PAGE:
Or, Barack Obama sucks at 11-dimensional chess.
On July 14, 2011, S&P was assuming that 2001 and 2003 tax
fraud deferrals would expire at the end of 2012 [Update: link updated, via MG; PDF–see page 4].
It is no longer making that assumption, which is worth another $4T. Brad DeLong annotates/redlines the press release without comment on that part:
Compared with previous projections, our revised base case scenario now assumes that the 2001 and 2003 tax cuts, due to expire by the end of 2012, remain in place. We have changed our assumption on this because the majority of Republicans in Congress continue to resist any measure that would raise revenues, a position we believe Congress reinforced by passing the act.
English translation: even though extending the tax cuts would require an affirmative action of both houses of Congress and consent from President Obama (or veto override by vote of 2/3 of both houses), we don’t believe this will happen or we would have kept our innumerate mouths shut in the first place (or at least after Treasury called us on our McArdlesque calculations).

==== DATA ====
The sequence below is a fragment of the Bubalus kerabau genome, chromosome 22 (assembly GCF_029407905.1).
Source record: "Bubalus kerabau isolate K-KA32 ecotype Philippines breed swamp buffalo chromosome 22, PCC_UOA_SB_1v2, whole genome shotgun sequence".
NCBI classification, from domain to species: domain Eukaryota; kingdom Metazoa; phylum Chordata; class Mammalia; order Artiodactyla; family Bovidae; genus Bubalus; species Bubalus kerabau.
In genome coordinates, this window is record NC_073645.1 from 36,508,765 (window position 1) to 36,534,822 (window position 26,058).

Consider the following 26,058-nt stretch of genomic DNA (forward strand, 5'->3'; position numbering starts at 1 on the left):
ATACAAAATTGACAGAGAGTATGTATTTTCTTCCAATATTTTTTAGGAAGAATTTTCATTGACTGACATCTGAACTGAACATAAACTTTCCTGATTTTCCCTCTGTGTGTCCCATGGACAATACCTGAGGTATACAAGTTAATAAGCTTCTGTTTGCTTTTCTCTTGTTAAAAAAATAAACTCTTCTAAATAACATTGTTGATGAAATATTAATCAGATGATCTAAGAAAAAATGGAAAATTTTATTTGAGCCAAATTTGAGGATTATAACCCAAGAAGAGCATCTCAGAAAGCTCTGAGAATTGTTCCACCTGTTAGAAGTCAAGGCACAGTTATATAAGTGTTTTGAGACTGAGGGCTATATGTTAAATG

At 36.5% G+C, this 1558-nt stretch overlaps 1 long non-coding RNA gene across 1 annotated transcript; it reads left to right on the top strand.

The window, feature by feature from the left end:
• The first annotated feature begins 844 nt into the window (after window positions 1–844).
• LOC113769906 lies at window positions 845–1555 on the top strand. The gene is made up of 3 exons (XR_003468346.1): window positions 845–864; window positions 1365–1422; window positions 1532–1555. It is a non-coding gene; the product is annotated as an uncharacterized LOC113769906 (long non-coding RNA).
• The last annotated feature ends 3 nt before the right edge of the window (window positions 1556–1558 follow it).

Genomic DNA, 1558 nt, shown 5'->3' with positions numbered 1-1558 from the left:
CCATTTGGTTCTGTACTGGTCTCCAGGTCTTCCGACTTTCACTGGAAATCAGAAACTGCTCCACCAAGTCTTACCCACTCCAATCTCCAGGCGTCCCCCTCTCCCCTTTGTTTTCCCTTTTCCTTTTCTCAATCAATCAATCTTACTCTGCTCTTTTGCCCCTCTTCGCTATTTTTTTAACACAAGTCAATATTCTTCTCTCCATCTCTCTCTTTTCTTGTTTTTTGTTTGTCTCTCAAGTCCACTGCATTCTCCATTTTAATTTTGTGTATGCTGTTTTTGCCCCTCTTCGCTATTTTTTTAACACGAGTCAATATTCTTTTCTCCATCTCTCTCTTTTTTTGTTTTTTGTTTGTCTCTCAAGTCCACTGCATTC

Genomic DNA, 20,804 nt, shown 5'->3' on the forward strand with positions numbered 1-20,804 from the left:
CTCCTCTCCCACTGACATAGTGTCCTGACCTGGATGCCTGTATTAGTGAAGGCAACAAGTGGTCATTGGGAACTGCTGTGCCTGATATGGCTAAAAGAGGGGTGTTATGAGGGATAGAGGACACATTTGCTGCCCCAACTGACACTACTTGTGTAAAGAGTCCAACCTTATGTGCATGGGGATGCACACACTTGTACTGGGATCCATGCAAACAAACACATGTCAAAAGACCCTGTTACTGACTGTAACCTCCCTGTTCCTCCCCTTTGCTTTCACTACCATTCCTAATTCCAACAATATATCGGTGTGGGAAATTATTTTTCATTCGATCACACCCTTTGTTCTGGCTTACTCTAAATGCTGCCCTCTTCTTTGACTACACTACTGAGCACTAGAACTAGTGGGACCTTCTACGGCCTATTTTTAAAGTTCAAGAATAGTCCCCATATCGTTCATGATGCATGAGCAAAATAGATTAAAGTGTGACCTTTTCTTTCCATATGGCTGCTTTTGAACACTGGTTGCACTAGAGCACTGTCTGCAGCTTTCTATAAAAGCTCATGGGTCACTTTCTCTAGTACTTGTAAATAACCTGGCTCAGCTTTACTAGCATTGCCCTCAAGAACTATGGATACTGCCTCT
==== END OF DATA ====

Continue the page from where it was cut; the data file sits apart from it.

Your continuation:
Our revised upside scenario–which, other things being equal, we view as consistent with the outlook on the ‘AA+’ long-term rating being revised to stable–retains these same macroeconomic assumptions. In addition, it incorporates $950 billion of new revenues on the assumption that the 2001 and 2003 tax cuts for high earners lapse from 2013 onwards, as the Administration is advocating. In this scenario, we project that the net general government debt would rise from an estimated 74% of GDP by the end of 2011
to 79% in 2015 and to 87% by 2021.to 77% in 2015 and to 78% by 2021. [redlining by BdL]
English translation: if we thought Barack Obama and his Administration both were serious and would be successful, we wouldn’t have left the U.S. on credit watch for possible downgrade. But we don’t, nyah, nyah, nyah.
As I noted earlier today, it’s not coincident that the twenty countries still rated AAA (with the possible exception of New Zealand) all either are tax havens, authoritarian “democracies” (Hong Kong and Singapore) or have Mandatory National Health Insurance.
If S&P on 14 July had said, “The U.S. needs to control its health care costs or we will downgrade it,” no one would have said a word of dissent. But the downgrade S&P presented is not based on the root issue; it is based on the belief that temporary blackmail does long-term damage.
It’s punditry, not analysis. Even Barack Obama deserves better.
At least until he fails 11-dimensional chess the way S&P believes he will.